Mr Beer admits higher production could be achieved by adopting a total mixed ration or out-of-parlour feeding system. But as long as much of the gross income is gobbled up by quota leasing costs, the necessary investment is out of reach. It is a familiar predicament to producers who have set up since quotas were introduced.

The Hamlyn milk goes to Milk Marque, which collects it daily and ships it to the Cheese Company at Carlisle or to Peterborough for packaging as liquid breakfast milk. A shortage of quality milk in the face of increasing consumer demand has helped to boost the Channel Islands premium to 0.6p, and there is optimism that it will go even higher. Last year the Beers achieved an average quality of 4.88% butterfat and 3.52% protein, a fat to protein ratio of 1.39. TBC and cell counts put their milk in the top band of premium.

Although he has formed an attachment with Guernseys, Mr Beer says he would be equally happy working with Friesians. "Even though the Genus comparisons cast Channel Islands breeds in a favourable light, we do not expect to cover the country with brown cows," he says.

Even so, if he won the lottery and could afford better land, he would first consider exploiting the huge potential for genetic improvement that the report highlights.

North American bulls

He is already doing the best he can. Bulls of mainly North American origin are chosen to increase size and yield capacity without loss of the milk quality, hardiness and durability that are regarded as the breeds primary economic assets. Bulls used to improve the herd include Bulkeley Blanches Governor, Shalford Yette and Ripley Farms Dallas.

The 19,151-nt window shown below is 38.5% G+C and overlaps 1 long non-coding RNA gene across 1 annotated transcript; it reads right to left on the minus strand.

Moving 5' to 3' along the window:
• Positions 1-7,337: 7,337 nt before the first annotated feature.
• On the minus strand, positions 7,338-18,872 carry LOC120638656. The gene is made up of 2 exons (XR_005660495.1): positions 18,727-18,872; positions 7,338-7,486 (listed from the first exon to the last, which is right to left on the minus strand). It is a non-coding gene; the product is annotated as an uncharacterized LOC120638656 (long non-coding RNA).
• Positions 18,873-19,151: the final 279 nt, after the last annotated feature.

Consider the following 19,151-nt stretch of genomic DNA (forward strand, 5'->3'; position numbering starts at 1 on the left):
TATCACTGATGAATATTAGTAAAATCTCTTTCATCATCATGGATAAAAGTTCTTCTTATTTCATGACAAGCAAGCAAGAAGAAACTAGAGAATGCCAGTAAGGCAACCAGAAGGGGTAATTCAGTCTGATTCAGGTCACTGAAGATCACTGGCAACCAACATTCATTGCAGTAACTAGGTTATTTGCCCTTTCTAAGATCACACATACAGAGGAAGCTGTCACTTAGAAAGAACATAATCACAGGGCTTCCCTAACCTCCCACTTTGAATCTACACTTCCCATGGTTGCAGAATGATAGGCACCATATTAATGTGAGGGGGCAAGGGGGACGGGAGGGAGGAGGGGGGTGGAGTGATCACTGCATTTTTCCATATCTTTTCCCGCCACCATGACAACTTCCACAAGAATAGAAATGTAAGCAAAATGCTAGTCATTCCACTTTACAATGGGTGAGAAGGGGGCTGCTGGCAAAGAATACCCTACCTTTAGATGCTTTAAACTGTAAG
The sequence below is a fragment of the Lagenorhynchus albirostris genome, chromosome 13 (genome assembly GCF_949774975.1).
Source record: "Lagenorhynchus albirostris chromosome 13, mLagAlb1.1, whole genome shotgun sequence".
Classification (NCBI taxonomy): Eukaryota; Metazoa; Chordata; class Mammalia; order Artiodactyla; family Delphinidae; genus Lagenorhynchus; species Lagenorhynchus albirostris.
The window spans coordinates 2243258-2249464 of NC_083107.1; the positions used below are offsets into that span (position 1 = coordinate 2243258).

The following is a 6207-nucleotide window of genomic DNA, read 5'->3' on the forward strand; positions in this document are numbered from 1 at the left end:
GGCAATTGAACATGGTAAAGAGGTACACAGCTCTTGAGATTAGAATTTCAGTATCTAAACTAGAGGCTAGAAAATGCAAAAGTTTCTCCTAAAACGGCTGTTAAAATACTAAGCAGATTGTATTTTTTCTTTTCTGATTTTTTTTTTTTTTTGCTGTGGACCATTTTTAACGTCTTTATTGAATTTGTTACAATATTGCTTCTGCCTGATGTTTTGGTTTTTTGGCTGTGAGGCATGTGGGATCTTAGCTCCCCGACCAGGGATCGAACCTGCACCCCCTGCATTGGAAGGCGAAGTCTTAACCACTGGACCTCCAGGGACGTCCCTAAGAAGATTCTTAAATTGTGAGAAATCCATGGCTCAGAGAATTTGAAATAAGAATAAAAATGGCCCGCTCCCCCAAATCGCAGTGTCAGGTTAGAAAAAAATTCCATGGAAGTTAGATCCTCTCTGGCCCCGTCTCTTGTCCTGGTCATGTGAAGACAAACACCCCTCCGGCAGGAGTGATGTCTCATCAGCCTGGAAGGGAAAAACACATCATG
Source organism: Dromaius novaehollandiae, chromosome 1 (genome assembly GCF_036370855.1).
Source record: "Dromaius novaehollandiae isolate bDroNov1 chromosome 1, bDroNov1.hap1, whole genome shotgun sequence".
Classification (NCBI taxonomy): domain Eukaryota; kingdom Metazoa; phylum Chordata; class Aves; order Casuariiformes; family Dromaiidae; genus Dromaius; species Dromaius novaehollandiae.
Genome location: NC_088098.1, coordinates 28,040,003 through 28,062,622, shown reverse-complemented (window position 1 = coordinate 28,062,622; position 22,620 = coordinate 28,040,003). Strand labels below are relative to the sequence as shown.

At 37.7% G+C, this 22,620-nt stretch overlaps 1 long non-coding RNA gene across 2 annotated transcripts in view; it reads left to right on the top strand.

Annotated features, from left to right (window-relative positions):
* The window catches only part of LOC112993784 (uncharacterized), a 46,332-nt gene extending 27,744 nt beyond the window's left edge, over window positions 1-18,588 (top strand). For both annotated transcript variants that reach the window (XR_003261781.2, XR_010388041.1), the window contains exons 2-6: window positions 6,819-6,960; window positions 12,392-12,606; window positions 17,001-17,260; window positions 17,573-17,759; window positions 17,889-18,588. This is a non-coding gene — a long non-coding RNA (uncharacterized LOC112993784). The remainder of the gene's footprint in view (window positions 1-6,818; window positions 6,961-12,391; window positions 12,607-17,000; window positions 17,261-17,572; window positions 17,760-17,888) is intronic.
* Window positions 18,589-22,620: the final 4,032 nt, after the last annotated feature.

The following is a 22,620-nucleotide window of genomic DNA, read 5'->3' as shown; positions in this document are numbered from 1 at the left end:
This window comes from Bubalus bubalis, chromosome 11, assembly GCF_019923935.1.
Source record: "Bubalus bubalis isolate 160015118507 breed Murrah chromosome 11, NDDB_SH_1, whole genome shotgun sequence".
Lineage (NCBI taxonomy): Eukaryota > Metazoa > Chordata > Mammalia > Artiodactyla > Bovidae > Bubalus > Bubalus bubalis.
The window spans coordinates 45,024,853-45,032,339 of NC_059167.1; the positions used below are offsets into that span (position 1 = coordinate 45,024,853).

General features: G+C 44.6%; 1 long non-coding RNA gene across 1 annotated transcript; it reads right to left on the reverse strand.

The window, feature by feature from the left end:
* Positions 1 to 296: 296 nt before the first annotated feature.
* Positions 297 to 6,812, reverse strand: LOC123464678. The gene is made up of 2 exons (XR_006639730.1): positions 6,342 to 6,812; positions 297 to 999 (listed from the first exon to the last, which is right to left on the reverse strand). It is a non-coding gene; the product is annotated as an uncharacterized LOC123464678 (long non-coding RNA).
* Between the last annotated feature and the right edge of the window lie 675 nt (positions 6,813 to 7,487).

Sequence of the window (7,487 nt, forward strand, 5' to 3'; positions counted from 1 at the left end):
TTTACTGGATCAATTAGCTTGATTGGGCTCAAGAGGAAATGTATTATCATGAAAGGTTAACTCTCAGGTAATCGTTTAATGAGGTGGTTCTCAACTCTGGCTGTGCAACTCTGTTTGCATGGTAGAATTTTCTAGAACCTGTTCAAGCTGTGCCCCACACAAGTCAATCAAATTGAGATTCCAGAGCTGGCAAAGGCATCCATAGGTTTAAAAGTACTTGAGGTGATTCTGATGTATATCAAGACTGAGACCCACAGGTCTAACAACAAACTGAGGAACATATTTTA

Genetic improvement is hampered by one of the breeds outstanding characteristics, its longevity. The replacement rate in the Hamlyn herd is only 15%, but even so an annual yield improvement of just under 200 litres a cow has been achieved, and the increase last year was 300 litres, so the herd average is expected to pass 5000 litres this year. No cows have been bought into the herd for the past five years.

The oldest cow is 20 years old and completing her 17th lactation. Mr Beer believes this excellent return on an investment of only £400 more than compensates for a low value bull calf and poor cull cow price. The initial purchase price is also lower, a further attraction for those establishing or increasing a herd.

The breeds docility makes it easy to manage, and the whole family can handle most of the animals in the herd. But there is little room for sentiment alone in todays tough environment.

"They are not here just because I like them, or because grandfather started the herd, or because they look good in front of a stately home," comments Graham Beer. "They have got to earn money for me and the bank manager."

lA copy of the Genus report, Profitability in Guernsey Herds, can be obtained from The English Guernsey Cattle Society (01494-774114). &#42

Graham Beer grows fodder radish to insure against summer drought on his Crosshills Farm. Last year, milk from forage was 2341 litres a head.

The Beer family are impressed by the Guernseys hardiness, docility and longevity. Their own Hamlyn herd averaged 4763 litres to April this year.


&#8226 Herd size 60 English Guernseys plus followers.

&#8226 Performance 4763 litres on twice-daily milking.

&#8226 Quality 4.88% butterfat. 3.52% protein.

&#8226 MOC £1362.

&#8226 Gross margin/ha £1484 (after quota leasing costs).

&#8226 Quota 176,000 owned, 120,000 leased.

&#8226 Herd size 60 English Guernseys plus followers.

&#8226 Performance 4763 litres on twice-daily milking.

&#8226 Quality 4.88% butterfat. 3.52% protein.

&#8226 MOC £1362.

&#8226 Gross margin/ha £1484 (after quota leasing costs).

&#8226 Quota 176,000 owned, 120,000 leased.